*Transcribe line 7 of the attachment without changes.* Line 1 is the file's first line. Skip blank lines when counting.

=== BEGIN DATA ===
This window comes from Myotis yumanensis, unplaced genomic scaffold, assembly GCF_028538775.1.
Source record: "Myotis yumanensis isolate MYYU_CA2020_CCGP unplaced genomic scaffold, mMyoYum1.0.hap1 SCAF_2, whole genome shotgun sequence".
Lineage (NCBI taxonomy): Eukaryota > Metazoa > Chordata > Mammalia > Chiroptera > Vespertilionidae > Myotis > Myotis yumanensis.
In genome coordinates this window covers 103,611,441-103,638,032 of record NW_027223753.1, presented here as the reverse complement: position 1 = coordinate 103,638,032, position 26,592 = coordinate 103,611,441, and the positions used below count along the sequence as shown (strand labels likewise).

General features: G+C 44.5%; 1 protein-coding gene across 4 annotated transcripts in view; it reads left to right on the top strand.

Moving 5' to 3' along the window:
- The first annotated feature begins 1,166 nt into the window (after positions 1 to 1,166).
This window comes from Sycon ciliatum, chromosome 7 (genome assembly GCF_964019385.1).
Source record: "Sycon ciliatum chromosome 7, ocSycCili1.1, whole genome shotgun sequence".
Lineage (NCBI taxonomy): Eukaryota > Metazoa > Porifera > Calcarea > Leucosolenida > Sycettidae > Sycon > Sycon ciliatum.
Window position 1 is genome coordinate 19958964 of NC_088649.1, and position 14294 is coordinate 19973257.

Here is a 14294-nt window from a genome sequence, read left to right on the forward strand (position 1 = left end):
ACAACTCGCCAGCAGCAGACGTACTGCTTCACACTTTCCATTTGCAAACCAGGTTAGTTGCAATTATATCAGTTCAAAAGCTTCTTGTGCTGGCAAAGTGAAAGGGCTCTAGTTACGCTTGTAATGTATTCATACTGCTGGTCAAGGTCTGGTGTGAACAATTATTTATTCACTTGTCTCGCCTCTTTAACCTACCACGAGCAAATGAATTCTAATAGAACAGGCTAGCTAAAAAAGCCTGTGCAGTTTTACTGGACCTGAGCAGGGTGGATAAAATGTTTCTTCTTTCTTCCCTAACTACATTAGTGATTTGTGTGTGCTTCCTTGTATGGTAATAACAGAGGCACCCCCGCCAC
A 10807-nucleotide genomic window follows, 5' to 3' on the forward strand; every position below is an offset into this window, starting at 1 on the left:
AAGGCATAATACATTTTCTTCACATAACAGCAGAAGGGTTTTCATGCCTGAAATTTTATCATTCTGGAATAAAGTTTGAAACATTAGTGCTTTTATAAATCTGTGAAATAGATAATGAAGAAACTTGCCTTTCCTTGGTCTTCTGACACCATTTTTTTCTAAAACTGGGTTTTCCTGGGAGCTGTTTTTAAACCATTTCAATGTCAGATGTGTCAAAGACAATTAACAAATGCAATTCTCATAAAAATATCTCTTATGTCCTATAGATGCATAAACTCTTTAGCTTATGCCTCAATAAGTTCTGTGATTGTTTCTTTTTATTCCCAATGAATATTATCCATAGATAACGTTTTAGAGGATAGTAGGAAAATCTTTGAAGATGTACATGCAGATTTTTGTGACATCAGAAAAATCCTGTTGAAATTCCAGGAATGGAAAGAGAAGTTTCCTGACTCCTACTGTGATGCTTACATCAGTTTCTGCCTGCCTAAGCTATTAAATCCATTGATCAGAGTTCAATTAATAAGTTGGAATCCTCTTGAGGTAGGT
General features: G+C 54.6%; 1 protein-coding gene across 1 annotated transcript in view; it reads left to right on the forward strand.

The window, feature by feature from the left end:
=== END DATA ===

- The first annotated feature begins 1,166 nt into the window (after positions 1 to 1,166).